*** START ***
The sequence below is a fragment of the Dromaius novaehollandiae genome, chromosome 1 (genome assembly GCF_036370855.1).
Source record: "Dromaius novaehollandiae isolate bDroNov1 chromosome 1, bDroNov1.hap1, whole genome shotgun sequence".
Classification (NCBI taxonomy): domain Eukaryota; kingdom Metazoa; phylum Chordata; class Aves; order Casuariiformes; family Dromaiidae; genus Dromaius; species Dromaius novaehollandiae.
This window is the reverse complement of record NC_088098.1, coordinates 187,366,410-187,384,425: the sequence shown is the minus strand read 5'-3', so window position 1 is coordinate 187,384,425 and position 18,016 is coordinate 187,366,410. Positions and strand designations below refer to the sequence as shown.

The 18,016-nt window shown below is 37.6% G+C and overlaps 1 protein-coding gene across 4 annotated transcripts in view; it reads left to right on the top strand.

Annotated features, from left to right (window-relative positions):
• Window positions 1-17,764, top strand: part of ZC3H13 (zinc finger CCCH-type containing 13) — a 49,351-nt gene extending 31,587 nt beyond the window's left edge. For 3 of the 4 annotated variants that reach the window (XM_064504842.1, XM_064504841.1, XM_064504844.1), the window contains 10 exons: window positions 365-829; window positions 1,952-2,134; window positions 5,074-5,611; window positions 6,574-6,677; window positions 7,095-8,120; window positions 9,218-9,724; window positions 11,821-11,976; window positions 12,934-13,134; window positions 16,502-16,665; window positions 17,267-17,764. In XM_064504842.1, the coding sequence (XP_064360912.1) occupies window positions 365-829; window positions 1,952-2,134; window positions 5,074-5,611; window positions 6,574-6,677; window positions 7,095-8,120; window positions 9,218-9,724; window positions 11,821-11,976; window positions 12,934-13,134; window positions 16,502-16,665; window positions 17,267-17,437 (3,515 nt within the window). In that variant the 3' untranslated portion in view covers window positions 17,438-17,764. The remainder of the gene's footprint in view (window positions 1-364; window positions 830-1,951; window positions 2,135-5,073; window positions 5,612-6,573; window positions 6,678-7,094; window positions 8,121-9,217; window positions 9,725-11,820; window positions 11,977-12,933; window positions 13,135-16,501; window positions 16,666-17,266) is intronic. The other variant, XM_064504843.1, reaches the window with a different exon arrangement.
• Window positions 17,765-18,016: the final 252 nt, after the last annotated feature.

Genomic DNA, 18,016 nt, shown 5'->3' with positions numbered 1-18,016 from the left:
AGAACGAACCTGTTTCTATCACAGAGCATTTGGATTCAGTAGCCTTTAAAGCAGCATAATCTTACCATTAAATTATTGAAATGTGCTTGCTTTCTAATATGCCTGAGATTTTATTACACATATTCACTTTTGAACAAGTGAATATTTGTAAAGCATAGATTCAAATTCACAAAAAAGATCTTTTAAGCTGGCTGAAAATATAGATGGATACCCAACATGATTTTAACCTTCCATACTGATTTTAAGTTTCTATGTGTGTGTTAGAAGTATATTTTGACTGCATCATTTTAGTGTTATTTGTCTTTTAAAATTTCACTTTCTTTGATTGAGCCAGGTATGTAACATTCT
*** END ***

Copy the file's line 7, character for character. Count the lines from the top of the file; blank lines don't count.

• Window positions 1-17,764, top strand: part of ZC3H13 (zinc finger CCCH-type containing 13) — a 49,351-nt gene extending 31,587 nt beyond the window's left edge. For 3 of the 4 annotated variants that reach the window (XM_064504842.1, XM_064504841.1, XM_064504844.1), the window contains 10 exons: window positions 365-829; window positions 1,952-2,134; window positions 5,074-5,611; window positions 6,574-6,677; window positions 7,095-8,120; window positions 9,218-9,724; window positions 11,821-11,976; window positions 12,934-13,134; window positions 16,502-16,665; window positions 17,267-17,764. In XM_064504842.1, the coding sequence (XP_064360912.1) occupies window positions 365-829; window positions 1,952-2,134; window positions 5,074-5,611; window positions 6,574-6,677; window positions 7,095-8,120; window positions 9,218-9,724; window positions 11,821-11,976; window positions 12,934-13,134; window positions 16,502-16,665; window positions 17,267-17,437 (3,515 nt within the window). In that variant the 3' untranslated portion in view covers window positions 17,438-17,764. The remainder of the gene's footprint in view (window positions 1-364; window positions 830-1,951; window positions 2,135-5,073; window positions 5,612-6,573; window positions 6,678-7,094; window positions 8,121-9,217; window positions 9,725-11,820; window positions 11,977-12,933; window positions 13,135-16,501; window positions 16,666-17,266) is intronic. The other variant, XM_064504843.1, reaches the window with a different exon arrangement.